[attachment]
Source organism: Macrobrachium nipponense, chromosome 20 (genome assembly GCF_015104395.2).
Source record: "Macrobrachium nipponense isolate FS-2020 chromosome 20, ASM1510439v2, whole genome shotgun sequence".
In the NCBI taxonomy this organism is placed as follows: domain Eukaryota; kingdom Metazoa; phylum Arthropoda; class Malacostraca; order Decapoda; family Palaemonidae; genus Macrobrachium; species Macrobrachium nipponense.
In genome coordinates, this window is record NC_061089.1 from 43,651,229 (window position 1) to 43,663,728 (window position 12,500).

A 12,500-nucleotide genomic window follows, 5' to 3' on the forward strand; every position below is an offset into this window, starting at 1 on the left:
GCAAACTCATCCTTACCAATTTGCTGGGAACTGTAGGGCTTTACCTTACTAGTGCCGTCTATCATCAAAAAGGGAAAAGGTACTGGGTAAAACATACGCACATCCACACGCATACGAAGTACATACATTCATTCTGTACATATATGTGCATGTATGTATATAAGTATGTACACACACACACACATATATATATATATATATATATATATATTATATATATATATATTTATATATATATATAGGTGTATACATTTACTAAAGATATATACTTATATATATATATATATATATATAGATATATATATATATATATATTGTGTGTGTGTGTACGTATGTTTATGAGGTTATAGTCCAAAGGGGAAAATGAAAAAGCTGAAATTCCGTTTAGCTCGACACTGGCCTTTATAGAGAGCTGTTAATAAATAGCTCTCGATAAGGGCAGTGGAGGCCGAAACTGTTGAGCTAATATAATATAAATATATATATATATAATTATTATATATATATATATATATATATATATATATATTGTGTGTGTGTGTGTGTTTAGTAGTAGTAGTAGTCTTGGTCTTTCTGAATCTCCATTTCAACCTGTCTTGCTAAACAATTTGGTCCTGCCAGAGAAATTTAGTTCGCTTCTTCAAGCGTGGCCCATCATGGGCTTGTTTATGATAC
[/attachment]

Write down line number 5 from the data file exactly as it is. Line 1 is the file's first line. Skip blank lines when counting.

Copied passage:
A 12,500-nucleotide genomic window follows, 5' to 3' on the forward strand; every position below is an offset into this window, starting at 1 on the left: